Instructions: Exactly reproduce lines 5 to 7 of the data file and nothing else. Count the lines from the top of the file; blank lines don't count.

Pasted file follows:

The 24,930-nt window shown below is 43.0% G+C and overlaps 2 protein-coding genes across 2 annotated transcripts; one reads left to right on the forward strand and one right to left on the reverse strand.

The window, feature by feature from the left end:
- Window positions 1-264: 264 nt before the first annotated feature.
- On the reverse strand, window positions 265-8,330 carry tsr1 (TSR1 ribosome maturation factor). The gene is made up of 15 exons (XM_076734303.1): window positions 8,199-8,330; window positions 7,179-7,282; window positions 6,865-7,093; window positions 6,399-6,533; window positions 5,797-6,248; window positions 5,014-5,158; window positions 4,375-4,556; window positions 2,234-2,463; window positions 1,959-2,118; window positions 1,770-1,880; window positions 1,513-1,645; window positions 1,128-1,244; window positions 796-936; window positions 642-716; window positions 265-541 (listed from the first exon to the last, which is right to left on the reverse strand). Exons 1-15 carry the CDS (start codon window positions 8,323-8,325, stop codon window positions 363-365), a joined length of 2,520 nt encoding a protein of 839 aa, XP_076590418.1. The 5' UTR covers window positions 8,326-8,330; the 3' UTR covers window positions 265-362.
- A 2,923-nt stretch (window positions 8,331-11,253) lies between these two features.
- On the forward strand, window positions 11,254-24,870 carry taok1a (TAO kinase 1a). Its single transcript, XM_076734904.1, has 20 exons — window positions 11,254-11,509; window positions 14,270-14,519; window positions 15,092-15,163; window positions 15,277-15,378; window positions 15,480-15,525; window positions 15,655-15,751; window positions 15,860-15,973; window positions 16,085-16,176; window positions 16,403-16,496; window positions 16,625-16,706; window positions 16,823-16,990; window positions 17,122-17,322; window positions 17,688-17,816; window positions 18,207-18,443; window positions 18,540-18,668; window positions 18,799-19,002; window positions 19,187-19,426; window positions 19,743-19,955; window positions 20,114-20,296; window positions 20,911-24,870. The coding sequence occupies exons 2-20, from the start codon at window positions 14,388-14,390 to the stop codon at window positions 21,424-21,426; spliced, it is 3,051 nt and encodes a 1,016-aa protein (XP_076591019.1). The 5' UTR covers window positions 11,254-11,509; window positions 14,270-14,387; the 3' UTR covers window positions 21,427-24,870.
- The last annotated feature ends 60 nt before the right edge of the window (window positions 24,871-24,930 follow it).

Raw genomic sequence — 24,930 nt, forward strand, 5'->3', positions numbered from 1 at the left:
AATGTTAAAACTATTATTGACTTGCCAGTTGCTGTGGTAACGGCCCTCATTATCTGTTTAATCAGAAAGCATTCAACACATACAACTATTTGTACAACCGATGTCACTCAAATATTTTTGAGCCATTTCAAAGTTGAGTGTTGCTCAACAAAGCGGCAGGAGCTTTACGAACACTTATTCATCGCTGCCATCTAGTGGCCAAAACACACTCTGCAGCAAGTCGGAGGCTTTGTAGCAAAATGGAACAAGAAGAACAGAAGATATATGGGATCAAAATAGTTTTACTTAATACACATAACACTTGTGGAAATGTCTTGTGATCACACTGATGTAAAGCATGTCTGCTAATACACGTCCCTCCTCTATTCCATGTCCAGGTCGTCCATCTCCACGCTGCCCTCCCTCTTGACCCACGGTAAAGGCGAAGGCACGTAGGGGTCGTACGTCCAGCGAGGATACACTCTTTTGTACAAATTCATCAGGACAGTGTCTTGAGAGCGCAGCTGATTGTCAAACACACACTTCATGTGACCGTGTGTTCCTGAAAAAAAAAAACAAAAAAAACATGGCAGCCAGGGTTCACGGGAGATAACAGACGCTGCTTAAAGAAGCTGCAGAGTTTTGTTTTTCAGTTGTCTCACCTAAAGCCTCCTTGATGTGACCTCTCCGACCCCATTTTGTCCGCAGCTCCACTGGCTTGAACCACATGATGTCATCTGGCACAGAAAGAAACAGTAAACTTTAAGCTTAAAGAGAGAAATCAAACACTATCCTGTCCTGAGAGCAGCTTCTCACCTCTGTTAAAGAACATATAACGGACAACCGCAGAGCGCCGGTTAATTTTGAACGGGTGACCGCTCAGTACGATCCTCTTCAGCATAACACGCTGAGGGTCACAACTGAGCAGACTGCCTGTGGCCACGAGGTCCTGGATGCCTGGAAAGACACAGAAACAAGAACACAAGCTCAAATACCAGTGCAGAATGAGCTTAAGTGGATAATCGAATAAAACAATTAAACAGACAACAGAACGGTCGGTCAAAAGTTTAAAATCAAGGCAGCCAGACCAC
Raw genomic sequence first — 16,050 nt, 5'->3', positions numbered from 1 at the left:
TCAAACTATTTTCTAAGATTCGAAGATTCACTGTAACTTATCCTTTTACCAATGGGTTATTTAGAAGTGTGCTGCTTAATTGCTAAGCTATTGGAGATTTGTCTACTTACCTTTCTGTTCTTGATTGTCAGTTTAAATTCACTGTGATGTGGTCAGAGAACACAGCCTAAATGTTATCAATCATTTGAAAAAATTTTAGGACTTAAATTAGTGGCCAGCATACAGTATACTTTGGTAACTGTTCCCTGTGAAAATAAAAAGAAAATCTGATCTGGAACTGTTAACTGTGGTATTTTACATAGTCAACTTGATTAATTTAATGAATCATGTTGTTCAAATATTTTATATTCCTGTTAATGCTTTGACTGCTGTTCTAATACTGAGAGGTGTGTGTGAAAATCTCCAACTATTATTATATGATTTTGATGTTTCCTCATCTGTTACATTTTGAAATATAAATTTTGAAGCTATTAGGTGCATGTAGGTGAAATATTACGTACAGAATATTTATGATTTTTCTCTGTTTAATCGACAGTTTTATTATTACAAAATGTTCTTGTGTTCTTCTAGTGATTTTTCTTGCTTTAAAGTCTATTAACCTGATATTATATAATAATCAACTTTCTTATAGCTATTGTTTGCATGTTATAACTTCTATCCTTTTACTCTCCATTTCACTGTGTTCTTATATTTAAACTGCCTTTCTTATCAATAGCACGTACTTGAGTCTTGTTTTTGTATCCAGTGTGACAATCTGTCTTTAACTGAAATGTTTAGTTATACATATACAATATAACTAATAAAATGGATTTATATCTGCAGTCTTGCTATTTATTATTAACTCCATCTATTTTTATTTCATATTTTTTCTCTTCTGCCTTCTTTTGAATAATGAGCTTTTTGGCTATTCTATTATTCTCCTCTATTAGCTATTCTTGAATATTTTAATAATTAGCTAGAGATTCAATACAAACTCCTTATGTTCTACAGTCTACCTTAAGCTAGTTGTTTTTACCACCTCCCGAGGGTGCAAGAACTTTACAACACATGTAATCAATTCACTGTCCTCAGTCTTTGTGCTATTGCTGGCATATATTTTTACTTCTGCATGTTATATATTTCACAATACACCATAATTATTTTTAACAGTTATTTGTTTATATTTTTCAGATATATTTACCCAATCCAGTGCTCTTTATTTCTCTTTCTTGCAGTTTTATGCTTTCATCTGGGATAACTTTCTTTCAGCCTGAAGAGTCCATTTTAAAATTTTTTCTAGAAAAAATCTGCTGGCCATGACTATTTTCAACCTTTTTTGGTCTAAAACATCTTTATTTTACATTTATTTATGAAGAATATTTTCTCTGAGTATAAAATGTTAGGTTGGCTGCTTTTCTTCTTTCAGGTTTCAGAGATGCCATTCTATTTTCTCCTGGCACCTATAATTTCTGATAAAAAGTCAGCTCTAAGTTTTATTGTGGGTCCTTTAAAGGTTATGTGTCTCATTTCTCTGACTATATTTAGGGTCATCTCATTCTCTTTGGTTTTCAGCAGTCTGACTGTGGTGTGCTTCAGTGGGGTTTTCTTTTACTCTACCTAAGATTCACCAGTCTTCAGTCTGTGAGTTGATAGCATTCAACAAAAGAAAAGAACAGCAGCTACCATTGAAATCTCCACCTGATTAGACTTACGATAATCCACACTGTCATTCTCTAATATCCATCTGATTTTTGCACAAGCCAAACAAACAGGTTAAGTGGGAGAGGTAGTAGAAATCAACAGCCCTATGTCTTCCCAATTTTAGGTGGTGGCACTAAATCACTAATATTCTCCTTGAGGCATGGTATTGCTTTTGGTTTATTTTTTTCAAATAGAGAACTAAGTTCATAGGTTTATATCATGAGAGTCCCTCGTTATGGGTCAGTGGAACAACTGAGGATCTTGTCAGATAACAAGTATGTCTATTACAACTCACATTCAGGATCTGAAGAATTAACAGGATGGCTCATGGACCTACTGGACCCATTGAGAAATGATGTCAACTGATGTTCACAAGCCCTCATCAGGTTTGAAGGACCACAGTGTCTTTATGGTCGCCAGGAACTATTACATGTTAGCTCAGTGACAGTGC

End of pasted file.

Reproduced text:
- A 2,923-nt stretch (window positions 8,331-11,253) lies between these two features.
- On the forward strand, window positions 11,254-24,870 carry taok1a (TAO kinase 1a). Its single transcript, XM_076734904.1, has 20 exons — window positions 11,254-11,509; window positions 14,270-14,519; window positions 15,092-15,163; window positions 15,277-15,378; window positions 15,480-15,525; window positions 15,655-15,751; window positions 15,860-15,973; window positions 16,085-16,176; window positions 16,403-16,496; window positions 16,625-16,706; window positions 16,823-16,990; window positions 17,122-17,322; window positions 17,688-17,816; window positions 18,207-18,443; window positions 18,540-18,668; window positions 18,799-19,002; window positions 19,187-19,426; window positions 19,743-19,955; window positions 20,114-20,296; window positions 20,911-24,870. The coding sequence occupies exons 2-20, from the start codon at window positions 14,388-14,390 to the stop codon at window positions 21,424-21,426; spliced, it is 3,051 nt and encodes a 1,016-aa protein (XP_076591019.1). The 5' UTR covers window positions 11,254-11,509; window positions 14,270-14,387; the 3' UTR covers window positions 21,427-24,870.
- The last annotated feature ends 60 nt before the right edge of the window (window positions 24,871-24,930 follow it).